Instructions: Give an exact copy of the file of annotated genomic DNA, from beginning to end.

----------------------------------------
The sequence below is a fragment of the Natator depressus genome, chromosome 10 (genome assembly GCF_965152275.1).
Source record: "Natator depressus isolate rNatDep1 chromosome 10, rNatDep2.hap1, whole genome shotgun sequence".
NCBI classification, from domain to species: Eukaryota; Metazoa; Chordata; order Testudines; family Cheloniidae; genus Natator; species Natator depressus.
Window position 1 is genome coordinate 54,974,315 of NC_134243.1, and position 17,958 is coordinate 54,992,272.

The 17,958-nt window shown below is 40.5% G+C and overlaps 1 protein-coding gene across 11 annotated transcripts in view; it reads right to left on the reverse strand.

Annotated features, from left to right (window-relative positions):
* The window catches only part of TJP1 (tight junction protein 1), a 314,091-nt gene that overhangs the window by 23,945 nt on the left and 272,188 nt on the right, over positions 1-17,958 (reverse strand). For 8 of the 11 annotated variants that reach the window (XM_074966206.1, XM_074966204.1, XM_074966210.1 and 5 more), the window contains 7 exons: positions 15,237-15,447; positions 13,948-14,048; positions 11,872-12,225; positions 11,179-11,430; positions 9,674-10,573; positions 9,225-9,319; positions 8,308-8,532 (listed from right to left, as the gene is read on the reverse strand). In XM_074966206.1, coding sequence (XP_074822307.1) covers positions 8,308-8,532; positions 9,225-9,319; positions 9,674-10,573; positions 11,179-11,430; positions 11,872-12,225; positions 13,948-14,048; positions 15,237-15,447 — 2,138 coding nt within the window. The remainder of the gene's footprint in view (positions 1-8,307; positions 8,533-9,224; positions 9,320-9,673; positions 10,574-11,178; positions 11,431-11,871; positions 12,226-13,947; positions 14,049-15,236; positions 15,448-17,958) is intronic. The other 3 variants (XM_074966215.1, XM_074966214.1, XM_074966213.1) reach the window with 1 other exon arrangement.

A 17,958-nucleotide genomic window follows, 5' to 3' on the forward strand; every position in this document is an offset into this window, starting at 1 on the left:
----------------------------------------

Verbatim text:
The sequence below is a fragment of the Natator depressus genome, chromosome 10 (genome assembly GCF_965152275.1).
Source record: "Natator depressus isolate rNatDep1 chromosome 10, rNatDep2.hap1, whole genome shotgun sequence".
NCBI classification, from domain to species: Eukaryota; Metazoa; Chordata; order Testudines; family Cheloniidae; genus Natator; species Natator depressus.
Window position 1 is genome coordinate 54,974,315 of NC_134243.1, and position 17,958 is coordinate 54,992,272.

The 17,958-nt window shown below is 40.5% G+C and overlaps 1 protein-coding gene across 11 annotated transcripts in view; it reads right to left on the reverse strand.

Annotated features, from left to right (window-relative positions):
* The window catches only part of TJP1 (tight junction protein 1), a 314,091-nt gene that overhangs the window by 23,945 nt on the left and 272,188 nt on the right, over positions 1-17,958 (reverse strand). For 8 of the 11 annotated variants that reach the window (XM_074966206.1, XM_074966204.1, XM_074966210.1 and 5 more), the window contains 7 exons: positions 15,237-15,447; positions 13,948-14,048; positions 11,872-12,225; positions 11,179-11,430; positions 9,674-10,573; positions 9,225-9,319; positions 8,308-8,532 (listed from right to left, as the gene is read on the reverse strand). In XM_074966206.1, coding sequence (XP_074822307.1) covers positions 8,308-8,532; positions 9,225-9,319; positions 9,674-10,573; positions 11,179-11,430; positions 11,872-12,225; positions 13,948-14,048; positions 15,237-15,447 — 2,138 coding nt within the window. The remainder of the gene's footprint in view (positions 1-8,307; positions 8,533-9,224; positions 9,320-9,673; positions 10,574-11,178; positions 11,431-11,871; positions 12,226-13,947; positions 14,049-15,236; positions 15,448-17,958) is intronic. The other 3 variants (XM_074966215.1, XM_074966214.1, XM_074966213.1) reach the window with 1 other exon arrangement.

A 17,958-nucleotide genomic window follows, 5' to 3' on the forward strand; every position in this document is an offset into this window, starting at 1 on the left: